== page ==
An underdiagnosed deficiency of an essential mineral may be contributing to fatigue, brain fog and concentration problems in almost 1 in 4 adolescent girls and young women in the United States.
Almost 40% of American teenage girls and young women had low levels of iron, an important mineral needed to make red blood cells, a study published this week in JAMA found. It's the first research to look at iron deficiency in young women and adolescent girls.
For the study, researchers at the University of Michigan Medical School pulled data on girls and women ages 12-21 collected over the last 20 years from the National Health and Nutrition Examination Survey, part of the Centers for Disease Control and Prevention. They found 6% of the survey's sample had iron-deficiency anemia.
The findings weren't a surprise to pediatric hematologist-oncologist Dr. Angela Weyand, the lead author and an associate professor of pediatrics at the University of Michigan Medical School in Ann Arbor.
She often gets referrals from pediatricians and primary care physicians who suspect their patients might have an iron deficiency. She wondered how common the problem was.
“I hypothesized that I was just seeing the tip of the iceberg and unfortunately that is true,” Weyand said.
The CDC recommends a blood test for anemia every five to 10 years for women of reproductive age, but doctors don’t typically screen for iron deficiency. Weyand and her colleagues haven’t yet checked to see if iron deficiency is on the rise or has been consistently high for the last two decades.
What are symptoms of iron deficiency?
Often girls and young women don’t realize that what they’re feeling is a sign of an iron deficiency because the symptoms can be subtle or can be dismissed as being due to other problems like poor sleep, she said.
According to Weyand, symptoms of iron deficiency include:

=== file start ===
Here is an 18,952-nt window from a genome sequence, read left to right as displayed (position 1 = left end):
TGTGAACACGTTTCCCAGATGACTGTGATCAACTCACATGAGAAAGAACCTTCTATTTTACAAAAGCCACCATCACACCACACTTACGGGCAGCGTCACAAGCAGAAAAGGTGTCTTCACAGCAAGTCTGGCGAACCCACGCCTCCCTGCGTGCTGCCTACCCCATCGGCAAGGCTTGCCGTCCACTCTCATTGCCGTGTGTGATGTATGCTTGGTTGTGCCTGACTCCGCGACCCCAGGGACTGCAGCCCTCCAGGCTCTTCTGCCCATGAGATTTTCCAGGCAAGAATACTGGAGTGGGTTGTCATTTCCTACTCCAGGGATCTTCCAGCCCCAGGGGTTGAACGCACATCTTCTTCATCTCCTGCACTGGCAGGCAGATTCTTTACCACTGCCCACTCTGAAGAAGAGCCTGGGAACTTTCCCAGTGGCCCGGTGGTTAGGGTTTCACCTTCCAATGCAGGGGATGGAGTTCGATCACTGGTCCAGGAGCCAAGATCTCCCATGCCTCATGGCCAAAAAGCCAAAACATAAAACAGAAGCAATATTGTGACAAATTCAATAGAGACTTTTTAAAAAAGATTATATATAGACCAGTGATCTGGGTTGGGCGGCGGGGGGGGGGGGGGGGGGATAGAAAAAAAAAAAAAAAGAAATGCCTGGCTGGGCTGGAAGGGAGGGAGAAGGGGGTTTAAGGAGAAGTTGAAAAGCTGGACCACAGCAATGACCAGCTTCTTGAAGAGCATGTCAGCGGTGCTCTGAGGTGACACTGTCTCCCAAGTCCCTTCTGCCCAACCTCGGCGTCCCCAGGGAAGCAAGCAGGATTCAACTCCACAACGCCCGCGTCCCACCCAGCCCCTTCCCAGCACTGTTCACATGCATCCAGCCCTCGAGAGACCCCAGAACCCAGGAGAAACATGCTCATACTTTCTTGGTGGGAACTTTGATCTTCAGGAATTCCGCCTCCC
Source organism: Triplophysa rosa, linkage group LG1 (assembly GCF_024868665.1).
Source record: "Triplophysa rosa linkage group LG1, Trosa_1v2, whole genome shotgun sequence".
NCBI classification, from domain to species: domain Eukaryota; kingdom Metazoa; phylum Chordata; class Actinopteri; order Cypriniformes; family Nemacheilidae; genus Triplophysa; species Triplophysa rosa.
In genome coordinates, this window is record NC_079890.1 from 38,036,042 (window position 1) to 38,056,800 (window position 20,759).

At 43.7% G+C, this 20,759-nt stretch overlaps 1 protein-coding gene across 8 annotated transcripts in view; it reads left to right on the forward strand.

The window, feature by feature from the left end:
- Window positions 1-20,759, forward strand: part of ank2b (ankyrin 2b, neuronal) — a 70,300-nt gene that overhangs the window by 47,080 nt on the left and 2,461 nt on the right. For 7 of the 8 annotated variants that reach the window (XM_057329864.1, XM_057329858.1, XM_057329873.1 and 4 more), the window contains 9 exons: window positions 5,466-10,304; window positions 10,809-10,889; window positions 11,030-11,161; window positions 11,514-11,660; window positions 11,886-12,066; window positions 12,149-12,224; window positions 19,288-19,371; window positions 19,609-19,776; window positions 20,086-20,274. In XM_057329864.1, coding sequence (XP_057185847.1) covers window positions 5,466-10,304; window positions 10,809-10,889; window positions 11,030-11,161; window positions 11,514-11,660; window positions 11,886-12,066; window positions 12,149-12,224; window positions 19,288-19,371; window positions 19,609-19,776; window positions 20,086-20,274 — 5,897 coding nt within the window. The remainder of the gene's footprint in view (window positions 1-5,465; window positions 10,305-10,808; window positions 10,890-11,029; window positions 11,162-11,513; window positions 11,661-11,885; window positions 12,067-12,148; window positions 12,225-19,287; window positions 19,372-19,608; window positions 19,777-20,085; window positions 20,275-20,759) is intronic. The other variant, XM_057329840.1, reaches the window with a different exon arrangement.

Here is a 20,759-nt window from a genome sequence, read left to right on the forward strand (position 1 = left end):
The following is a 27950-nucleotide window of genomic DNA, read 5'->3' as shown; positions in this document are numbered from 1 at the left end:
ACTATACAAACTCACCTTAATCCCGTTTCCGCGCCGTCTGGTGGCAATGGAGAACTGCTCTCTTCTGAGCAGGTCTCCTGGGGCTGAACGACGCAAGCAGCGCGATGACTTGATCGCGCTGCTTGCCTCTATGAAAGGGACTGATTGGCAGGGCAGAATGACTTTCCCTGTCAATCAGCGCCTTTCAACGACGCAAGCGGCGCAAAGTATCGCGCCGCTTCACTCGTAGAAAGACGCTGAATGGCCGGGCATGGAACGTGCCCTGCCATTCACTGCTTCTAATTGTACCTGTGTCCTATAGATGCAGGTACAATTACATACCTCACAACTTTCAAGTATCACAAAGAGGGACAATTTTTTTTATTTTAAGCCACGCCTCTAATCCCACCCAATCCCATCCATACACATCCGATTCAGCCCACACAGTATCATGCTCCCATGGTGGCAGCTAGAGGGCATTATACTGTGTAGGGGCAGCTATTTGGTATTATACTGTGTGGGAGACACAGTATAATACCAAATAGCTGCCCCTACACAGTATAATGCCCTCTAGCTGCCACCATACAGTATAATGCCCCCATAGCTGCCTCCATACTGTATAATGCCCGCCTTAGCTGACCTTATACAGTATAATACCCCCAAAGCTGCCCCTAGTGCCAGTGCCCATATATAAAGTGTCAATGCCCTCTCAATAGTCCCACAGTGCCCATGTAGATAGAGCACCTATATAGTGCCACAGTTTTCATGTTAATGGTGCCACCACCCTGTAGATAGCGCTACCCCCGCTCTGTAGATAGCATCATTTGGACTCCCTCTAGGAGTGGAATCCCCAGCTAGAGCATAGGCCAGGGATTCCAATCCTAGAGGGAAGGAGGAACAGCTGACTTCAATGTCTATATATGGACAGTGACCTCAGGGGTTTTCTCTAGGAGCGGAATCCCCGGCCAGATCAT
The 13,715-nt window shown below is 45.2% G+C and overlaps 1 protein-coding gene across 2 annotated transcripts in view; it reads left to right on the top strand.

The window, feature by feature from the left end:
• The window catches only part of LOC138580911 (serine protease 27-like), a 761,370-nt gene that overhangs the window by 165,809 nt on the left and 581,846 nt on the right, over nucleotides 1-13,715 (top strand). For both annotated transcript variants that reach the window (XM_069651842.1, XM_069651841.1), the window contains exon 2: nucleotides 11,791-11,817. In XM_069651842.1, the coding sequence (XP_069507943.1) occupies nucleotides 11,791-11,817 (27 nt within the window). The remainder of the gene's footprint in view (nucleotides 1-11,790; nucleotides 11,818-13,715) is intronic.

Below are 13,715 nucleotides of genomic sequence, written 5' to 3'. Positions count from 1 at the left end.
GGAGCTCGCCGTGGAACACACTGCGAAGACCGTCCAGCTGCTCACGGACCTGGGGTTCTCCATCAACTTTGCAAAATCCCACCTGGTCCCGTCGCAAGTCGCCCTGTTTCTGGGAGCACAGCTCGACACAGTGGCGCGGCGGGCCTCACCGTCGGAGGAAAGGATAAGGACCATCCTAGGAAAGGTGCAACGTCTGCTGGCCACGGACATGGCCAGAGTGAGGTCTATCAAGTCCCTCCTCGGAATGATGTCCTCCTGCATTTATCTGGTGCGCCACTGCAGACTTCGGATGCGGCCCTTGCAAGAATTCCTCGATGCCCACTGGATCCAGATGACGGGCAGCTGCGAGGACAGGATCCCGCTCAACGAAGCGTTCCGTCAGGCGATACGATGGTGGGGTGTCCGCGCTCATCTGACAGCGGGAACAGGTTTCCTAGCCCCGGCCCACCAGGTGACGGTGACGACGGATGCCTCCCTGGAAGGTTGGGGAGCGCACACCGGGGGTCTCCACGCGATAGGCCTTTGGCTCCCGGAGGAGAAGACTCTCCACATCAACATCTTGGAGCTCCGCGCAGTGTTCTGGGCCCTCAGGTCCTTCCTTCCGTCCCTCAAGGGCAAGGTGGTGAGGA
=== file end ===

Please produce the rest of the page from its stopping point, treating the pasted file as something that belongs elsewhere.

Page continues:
- Cold extremities.
- Hair loss.
- Brittle nails.
- Cognitive issues like brain fog.
- Decreased athletic performance.
- Shortness of breath with exertion.
- Junk food cravings.
- Headache, lightheadedness.
- Sleep disorders.
Menstruation was a risk factor, although a quarter of the girls who hadn't started their periods yet had iron deficiency, the data showed.
Women and girls lose a lot of iron when they have heavy periods, but even when bleeding is in the normal range, iron stores can be depleted, Weyland said.
Those with low iron levels are often not discovered because doctors often test only for anemia, rather than the level of ferritin, a blood protein that contains iron and is a marker for stored iron, she said.
Think of ferritin as an indicator of how much is in your “iron savings account,” said Dr. Rachel Bercovitz, an associate professor of pediatrics at Northwestern University’s Feinberg School of Medicine and an attending hematologist at the Ann & Robert Lurie Children’s Hospital of Chicago. She was not involved in the new research.
“The iron we take in every day goes into a checking account where it’s used to make new blood cells and other things that need iron,” she said. “If any is left over, it goes into the savings account. If you’re living from paycheck to paycheck with iron, you may not be able to keep up and have a surplus for when you’re having your period.”